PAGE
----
The architectural world has mixed feelings following the American Institute of Architects' decision to give Julia Morgan their highest honor, the AIA Gold Medal. While everyone acknowledges that giving the medal to a woman is a good thing, some of questioning the timing. Morgan passed away in 1957 with around 700 designs under her belt, an impressive resumé by any standards. So the question that people are asking is: why did it take so long?
Can't say Julia Morgan doesn't deserve AIA Gold Medal. But hard not to feel it's a little odd that the first woman they give it to is dead.— Paul Goldberger (@paulgoldberger) December 14, 2013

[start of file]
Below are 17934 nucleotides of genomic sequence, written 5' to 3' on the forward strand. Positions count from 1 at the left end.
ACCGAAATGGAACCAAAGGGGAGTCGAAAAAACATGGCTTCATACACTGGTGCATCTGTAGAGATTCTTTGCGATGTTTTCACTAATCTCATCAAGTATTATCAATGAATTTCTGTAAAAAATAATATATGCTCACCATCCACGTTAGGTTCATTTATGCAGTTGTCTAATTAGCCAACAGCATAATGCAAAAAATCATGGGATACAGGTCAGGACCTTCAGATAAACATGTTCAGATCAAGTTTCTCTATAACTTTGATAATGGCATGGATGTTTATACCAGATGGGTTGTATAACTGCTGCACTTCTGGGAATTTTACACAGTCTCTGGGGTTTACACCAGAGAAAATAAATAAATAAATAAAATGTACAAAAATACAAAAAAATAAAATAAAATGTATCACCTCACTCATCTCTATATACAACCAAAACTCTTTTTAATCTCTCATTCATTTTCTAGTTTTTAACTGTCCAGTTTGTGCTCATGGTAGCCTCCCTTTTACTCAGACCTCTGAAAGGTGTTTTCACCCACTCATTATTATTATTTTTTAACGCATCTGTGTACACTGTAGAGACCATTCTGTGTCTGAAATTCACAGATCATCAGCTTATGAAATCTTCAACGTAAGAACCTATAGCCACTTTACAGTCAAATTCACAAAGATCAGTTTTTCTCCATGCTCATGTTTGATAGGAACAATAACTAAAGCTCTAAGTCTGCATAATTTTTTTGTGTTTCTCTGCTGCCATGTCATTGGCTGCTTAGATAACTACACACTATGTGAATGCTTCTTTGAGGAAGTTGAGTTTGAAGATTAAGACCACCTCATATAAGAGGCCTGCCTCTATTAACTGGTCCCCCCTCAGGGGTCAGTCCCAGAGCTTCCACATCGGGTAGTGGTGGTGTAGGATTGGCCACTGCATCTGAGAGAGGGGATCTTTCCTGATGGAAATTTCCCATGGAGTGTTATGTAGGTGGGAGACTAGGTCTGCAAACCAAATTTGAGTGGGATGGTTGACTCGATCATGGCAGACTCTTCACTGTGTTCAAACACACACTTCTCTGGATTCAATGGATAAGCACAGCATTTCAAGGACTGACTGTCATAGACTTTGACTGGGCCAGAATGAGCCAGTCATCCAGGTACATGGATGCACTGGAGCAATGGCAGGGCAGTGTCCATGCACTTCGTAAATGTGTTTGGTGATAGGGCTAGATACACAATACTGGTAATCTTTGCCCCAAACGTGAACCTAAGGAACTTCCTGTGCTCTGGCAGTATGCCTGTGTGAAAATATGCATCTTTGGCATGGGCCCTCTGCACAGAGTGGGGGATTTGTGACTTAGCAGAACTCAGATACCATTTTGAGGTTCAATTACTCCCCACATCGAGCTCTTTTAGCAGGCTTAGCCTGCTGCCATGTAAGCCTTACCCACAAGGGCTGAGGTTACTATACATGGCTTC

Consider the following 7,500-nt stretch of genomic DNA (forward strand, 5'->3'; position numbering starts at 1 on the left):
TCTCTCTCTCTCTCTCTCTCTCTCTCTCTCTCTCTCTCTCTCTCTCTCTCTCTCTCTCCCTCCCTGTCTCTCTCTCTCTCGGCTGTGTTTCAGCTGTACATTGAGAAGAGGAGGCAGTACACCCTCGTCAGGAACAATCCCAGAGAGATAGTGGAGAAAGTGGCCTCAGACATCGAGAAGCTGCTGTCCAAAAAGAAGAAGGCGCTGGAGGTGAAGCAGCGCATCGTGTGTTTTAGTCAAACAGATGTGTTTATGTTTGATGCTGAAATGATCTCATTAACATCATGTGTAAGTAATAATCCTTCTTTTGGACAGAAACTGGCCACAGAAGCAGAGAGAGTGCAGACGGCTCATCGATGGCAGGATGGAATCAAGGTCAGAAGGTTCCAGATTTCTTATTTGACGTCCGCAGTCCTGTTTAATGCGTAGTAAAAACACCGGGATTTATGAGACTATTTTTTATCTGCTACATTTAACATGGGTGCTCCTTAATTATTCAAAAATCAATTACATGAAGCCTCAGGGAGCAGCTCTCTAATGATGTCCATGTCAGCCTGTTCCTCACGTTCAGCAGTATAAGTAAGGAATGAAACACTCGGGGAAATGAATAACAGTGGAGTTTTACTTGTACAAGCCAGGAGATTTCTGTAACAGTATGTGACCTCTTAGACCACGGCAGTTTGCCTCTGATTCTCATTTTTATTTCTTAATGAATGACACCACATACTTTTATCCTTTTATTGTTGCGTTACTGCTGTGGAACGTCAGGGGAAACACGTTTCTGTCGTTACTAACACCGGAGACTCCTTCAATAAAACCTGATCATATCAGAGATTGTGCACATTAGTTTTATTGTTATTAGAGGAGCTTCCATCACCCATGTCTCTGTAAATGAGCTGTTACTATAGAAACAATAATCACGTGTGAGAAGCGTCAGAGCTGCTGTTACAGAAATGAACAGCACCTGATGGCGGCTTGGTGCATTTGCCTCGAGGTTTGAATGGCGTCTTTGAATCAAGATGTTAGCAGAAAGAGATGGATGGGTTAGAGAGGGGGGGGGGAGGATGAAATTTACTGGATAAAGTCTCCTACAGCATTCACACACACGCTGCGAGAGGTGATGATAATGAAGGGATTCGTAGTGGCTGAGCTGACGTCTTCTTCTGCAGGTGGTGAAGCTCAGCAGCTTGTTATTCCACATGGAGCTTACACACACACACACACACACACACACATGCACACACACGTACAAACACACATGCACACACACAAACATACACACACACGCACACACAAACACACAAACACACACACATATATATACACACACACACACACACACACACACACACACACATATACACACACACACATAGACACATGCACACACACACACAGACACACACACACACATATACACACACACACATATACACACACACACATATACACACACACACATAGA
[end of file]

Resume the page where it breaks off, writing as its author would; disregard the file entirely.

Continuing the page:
First AIA gold medal to a female architect! Okay, so she's been dead for 50 yrs, but nobody's perfect.— Justin Davidson (@JDavidsonNYC) December 12, 2013
We think it's a little more complicated than alive versus deceased. On one hand, there are prominent female architects alive and working today including Zaha Hadid, Denise Scott Brown, and Kazuyo Sejima. But on the other hand, just because Morgan and others like her are dead and have been overlooked for many years, does that mean that American Institute of Architects should continue to overlook them in favor of the living? And if they had, would people mention Julia Morgan as a more deserving female architect? There really is no easy answer.
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